France shutters 21 mosques accused of not respecting 'separatism' laws
The closures are a continuation of plans by the French government to tackle what it sees as "Islamist separatism".
Darmanin, who appeared on the channel LCI on Sunday, said that of 99 mosques checked because they were suspected of such "separatism", 21 had been shut down, with another six to be shut down soon.
He said another 36 mosques have accepted the French government's request that they cut ties with imams France considers "dangerous" or by no longer accepting foreign funding, among other actions.
He added that the majority of Muslims in France "pose no problems".
The closures come after a controversial bill was passed by the French Senate in July, making amendments to the constitution.
The 'Supporting Republican Principles Bill' - also known as the 'separation bill' - tightens the rules regarding when homeschooling is permitted, requires mosques to register as places of worship, and also requires foreign funding over €10,000 to be declared to authorities.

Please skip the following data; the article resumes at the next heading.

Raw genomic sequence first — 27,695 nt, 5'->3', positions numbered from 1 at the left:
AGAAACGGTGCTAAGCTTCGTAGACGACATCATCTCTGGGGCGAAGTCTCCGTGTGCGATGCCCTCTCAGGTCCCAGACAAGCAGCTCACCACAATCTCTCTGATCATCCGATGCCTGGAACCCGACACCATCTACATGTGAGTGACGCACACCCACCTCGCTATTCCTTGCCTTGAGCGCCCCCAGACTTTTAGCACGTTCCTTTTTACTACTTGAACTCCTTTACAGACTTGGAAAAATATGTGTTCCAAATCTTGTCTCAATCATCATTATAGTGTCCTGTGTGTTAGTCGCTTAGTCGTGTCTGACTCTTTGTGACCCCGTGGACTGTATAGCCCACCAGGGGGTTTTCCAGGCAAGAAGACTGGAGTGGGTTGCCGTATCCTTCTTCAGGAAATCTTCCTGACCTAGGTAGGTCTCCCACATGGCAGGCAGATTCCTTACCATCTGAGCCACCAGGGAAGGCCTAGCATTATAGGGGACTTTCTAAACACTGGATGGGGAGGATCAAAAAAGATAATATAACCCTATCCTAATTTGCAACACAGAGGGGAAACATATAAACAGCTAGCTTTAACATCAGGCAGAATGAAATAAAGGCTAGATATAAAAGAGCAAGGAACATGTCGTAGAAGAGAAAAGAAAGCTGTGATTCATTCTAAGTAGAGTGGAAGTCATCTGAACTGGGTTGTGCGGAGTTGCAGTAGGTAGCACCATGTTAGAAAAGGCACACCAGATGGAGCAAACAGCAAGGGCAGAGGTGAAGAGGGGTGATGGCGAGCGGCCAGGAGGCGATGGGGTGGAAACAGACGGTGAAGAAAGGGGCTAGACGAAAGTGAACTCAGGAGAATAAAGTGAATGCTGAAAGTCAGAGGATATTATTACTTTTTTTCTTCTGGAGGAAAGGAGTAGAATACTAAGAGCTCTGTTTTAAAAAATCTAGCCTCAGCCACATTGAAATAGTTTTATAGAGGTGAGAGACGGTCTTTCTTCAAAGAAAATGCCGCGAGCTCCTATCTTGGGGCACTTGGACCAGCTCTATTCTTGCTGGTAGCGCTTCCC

The closing of mosques has become easier under the new amendments, as French authorities claim they want to "liberate Islam in France from foreign influences."
Some French politicians have accused mosques in the country of preaching hate and radicalising worshippers.
Some Muslim organisations have blasted the vagueness of the term "separatism", arguing that the law was too vague and has allowed the state to arbitrarily close mosques and dissolve Muslim associations.